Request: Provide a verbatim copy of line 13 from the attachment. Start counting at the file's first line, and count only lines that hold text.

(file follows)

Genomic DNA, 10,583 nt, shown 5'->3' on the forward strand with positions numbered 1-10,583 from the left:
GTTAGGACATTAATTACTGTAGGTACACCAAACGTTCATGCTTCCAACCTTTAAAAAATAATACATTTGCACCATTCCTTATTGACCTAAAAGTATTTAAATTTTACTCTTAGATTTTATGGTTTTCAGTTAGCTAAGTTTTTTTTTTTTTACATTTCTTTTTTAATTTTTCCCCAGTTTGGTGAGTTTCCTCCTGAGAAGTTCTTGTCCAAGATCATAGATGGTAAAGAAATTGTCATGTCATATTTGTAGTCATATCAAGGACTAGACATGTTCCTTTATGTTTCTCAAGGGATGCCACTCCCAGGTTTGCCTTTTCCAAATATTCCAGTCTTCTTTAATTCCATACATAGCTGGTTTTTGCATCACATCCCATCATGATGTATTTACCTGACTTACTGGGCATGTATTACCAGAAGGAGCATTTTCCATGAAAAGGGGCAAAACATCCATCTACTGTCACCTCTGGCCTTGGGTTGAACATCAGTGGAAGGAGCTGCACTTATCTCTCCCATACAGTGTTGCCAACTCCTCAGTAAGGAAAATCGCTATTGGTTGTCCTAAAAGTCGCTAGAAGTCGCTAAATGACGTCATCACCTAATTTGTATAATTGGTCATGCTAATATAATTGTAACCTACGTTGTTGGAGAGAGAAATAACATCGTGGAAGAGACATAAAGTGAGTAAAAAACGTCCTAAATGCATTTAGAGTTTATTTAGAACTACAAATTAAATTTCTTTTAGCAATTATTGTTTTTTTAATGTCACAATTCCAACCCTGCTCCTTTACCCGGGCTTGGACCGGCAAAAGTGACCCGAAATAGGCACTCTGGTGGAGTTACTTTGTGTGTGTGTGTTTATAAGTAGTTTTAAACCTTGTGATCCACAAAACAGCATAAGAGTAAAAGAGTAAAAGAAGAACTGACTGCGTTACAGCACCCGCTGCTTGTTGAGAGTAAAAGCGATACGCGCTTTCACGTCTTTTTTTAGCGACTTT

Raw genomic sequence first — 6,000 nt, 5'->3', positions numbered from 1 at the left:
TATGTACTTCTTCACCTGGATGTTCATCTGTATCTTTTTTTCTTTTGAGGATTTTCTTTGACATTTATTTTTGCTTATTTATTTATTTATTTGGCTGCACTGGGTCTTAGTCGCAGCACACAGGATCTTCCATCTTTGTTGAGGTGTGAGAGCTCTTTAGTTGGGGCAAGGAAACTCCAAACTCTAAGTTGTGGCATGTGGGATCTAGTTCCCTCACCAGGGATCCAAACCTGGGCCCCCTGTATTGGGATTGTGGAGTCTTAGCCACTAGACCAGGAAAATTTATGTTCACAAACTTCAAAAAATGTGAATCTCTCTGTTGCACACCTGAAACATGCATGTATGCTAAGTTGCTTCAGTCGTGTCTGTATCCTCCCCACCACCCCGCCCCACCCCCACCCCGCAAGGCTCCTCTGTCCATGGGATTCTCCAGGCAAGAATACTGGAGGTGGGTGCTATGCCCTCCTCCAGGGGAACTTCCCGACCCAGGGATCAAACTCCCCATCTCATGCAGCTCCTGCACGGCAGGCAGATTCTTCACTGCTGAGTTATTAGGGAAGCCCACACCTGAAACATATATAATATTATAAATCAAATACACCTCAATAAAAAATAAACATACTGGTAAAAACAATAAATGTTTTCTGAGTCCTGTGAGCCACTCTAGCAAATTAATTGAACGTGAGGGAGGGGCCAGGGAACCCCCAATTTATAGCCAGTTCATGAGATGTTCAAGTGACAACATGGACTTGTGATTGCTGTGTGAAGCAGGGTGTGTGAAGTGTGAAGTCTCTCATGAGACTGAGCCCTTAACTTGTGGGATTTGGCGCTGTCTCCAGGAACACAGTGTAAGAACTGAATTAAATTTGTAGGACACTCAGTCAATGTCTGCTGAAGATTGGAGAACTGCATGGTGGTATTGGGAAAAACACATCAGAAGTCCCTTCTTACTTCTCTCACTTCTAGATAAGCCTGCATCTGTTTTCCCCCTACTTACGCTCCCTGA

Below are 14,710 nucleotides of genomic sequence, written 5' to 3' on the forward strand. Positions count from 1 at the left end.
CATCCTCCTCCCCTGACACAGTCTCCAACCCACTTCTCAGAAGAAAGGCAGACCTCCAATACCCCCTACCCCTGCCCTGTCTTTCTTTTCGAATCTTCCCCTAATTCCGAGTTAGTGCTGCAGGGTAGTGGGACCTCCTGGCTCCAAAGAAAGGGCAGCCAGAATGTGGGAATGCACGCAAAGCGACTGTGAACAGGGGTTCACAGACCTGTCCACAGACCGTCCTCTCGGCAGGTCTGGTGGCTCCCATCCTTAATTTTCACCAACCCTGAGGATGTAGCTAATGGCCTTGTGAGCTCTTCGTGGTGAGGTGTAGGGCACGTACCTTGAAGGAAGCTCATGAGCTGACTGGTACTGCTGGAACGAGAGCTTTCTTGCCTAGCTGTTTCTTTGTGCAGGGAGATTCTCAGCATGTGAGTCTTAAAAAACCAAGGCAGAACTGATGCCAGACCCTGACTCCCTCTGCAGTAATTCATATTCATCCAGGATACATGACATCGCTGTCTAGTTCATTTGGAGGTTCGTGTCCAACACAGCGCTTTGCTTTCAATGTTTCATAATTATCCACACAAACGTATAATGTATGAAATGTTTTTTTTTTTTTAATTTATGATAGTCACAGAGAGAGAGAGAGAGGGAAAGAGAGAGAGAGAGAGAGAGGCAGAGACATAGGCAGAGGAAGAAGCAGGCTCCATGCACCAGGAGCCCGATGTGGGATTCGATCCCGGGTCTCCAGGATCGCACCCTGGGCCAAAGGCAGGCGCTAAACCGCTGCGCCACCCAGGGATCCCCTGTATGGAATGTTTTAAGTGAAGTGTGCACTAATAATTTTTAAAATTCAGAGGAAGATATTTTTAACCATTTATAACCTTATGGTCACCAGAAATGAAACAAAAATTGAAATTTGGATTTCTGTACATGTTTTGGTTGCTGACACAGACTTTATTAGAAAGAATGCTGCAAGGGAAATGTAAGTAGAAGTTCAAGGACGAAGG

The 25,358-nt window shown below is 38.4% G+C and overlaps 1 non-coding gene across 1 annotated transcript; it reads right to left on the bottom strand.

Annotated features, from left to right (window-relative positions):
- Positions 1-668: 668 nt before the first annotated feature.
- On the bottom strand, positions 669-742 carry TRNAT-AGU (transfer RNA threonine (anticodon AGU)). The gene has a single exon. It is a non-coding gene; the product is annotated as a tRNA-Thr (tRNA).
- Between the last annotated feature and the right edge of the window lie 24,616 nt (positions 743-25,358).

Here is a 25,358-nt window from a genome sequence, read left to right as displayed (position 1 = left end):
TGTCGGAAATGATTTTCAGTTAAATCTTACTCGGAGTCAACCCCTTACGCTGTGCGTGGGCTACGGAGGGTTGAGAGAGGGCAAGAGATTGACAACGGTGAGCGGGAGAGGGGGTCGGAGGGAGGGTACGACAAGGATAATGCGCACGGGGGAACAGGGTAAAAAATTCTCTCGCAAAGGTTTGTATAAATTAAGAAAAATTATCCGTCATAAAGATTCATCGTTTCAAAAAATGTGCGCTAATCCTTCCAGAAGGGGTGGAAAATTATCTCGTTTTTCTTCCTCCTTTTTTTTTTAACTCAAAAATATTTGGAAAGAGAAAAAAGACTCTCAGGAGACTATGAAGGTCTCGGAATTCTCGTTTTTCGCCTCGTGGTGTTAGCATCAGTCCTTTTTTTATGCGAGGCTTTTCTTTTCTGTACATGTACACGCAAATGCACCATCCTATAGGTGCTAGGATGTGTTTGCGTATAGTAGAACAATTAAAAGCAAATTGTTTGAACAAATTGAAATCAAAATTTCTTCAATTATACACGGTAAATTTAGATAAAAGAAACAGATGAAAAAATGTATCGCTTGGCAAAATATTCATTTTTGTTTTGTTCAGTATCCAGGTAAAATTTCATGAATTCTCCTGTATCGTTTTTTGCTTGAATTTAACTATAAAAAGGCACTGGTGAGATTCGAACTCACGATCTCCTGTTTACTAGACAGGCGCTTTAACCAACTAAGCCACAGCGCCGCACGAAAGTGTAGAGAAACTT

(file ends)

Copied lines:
TGTCGGAAATGATTTTCAGTTAAATCTTACTCGGAGTCAACCCCTTACGCTGTGCGTGGGCTACGGAGGGTTGAGAGAGGGCAAGAGATTGACAACGGTGAGCGGGAGAGGGGGTCGGAGGGAGGGTACGACAAGGATAATGCGCACGGGGGAACAGGGTAAAAAATTCTCTCGCAAAGGTTTGTATAAATTAAGAAAAATTATCCGTCATAAAGATTCATCGTTTCAAAAAATGTGCGCTAATCCTTCCAGAAGGGGTGGAAAATTATCTCGTTTTTCTTCCTCCTTTTTTTTTTAACTCAAAAATATTTGGAAAGAGAAAAAAGACTCTCAGGAGACTATGAAGGTCTCGGAATTCTCGTTTTTCGCCTCGTGGTGTTAGCATCAGTCCTTTTTTTATGCGAGGCTTTTCTTTTCTGTACATGTACACGCAAATGCACCATCCTATAGGTGCTAGGATGTGTTTGCGTATAGTAGAACAATTAAAAGCAAATTGTTTGAACAAATTGAAATCAAAATTTCTTCAATTATACACGGTAAATTTAGATAAAAGAAACAGATGAAAAAATGTATCGCTTGGCAAAATATTCATTTTTGTTTTGTTCAGTATCCAGGTAAAATTTCATGAATTCTCCTGTATCGTTTTTTGCTTGAATTTAACTATAAAAAGGCACTGGTGAGATTCGAACTCACGATCTCCTGTTTACTAGACAGGCGCTTTAACCAACTAAGCCACAGCGCCGCACGAAAGTGTAGAGAAACTT